“Want to cut someone off, but worried you’ll be a bad witness? Now you can slap the red button on your dashboard and a small panel will rotate on your bumper, hiding the fish from view… Flip people off on the freeway, [drive] down the shoulder [of the interstate] during a traffic jam, all without worrying about marring the good name of Christ.”

The article continues:

The kit ships with several options, such as the ability to instantly replace the Christian fish decal with an atheist “flying spaghetti monster” silhouette or a Coexist sticker, or else the bumper sticker from a competing church in your town or city.

[The spokesperson added:] “Not only will your terrible, aggressive driving not be a bad witness for Christ, but you can also make atheists or any other church or religion you want look bad instead!”

If only that were real! Read the rest of this entry »

Pastoral words from Jesus about doubt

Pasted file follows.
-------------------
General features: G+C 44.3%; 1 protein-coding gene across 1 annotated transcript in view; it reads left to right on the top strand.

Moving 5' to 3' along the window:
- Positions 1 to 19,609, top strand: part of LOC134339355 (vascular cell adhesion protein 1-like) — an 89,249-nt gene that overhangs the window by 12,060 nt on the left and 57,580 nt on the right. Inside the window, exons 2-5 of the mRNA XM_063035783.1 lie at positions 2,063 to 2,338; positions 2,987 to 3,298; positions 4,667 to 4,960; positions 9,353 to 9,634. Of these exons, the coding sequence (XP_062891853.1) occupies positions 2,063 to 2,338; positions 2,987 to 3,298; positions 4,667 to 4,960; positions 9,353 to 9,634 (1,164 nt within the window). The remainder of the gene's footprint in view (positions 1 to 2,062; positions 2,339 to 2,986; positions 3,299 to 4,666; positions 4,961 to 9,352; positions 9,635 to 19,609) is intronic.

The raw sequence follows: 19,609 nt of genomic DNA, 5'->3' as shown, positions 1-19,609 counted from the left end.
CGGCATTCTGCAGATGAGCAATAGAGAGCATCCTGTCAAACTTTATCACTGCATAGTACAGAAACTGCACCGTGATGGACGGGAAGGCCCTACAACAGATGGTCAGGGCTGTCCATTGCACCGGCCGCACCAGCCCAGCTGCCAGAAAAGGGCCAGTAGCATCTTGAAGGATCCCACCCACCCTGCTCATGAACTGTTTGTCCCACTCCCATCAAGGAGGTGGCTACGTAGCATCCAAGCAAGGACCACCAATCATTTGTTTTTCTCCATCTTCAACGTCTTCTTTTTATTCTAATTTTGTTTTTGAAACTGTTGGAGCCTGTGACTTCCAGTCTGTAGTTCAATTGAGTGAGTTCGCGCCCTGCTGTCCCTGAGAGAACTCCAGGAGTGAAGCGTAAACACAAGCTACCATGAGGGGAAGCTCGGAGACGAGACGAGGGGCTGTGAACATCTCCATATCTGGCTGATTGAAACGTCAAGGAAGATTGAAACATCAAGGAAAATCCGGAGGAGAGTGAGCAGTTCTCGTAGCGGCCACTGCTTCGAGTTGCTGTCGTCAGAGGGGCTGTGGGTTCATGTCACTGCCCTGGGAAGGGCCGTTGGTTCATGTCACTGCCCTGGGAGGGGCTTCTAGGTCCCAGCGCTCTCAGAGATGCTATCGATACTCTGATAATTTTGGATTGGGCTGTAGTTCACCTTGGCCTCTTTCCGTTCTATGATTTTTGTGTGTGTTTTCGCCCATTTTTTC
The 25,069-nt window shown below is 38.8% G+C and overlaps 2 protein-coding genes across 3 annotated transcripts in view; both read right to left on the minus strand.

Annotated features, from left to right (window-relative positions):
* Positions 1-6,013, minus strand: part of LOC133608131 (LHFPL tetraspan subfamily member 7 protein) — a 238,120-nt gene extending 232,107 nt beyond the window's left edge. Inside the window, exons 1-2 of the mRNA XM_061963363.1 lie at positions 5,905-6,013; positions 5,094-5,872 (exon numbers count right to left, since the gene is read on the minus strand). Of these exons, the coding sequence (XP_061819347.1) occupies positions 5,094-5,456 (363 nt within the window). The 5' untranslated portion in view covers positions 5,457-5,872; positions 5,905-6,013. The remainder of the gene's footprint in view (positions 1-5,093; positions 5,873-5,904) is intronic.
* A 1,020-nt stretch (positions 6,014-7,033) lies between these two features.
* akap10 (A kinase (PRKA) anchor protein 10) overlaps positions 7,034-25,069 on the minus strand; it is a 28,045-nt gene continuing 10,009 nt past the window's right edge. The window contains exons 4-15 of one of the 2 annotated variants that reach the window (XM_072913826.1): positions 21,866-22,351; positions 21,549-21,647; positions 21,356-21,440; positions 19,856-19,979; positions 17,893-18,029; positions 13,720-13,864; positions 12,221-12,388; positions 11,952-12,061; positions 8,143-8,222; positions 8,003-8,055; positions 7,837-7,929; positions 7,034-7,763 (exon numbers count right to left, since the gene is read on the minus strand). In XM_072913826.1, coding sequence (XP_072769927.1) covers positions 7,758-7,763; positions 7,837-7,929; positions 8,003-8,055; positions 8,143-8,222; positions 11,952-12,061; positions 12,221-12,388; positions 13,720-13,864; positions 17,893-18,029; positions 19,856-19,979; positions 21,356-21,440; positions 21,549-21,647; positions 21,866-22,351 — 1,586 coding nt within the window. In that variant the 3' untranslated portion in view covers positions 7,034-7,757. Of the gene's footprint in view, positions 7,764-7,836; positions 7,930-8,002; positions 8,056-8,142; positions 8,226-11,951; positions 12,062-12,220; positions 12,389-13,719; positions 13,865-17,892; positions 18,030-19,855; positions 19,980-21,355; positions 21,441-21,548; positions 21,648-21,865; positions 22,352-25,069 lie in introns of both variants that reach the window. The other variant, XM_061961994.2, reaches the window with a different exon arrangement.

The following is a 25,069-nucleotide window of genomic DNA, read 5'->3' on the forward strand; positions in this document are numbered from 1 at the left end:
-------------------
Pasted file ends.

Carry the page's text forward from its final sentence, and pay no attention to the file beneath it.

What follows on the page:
March 17, 2017

This Sunday I’m preaching on Matthew 11:1-15, which includes Jesus’ short “sermon” to a John the Baptist who now doubts that he is the Messiah. Jesus’ concludes his sermon with this beatitude: “And blessed is the one who is not offended by me.”

I like this eloquence from Bruner:

Now for the end of his sermon to John, Jesus saves these words, tailor-made for John (and for all of us who are tempted to wonder if Jesus really is It): “And—blessings on the person who is not offended by me!” These are kind words. Jesus does not shame John by saying something like, “And blessed is the person who never doubts if I am the Messiah”—words like that would have hurt John because doubt was exactly John’s experience. Nor does Jesus here bless those who in discouraging situations glow with vital faith. All such triumphal words would have been the worst possible pastoral counsel for John in this state. Instead Jesus pitches his tune low, puts the cookies on a shelf John can reach, and promises, in so many words, “And God bless you, John, if you do not throw the whole thing over because I am a different kind of Messiah than you were expecting.”[†]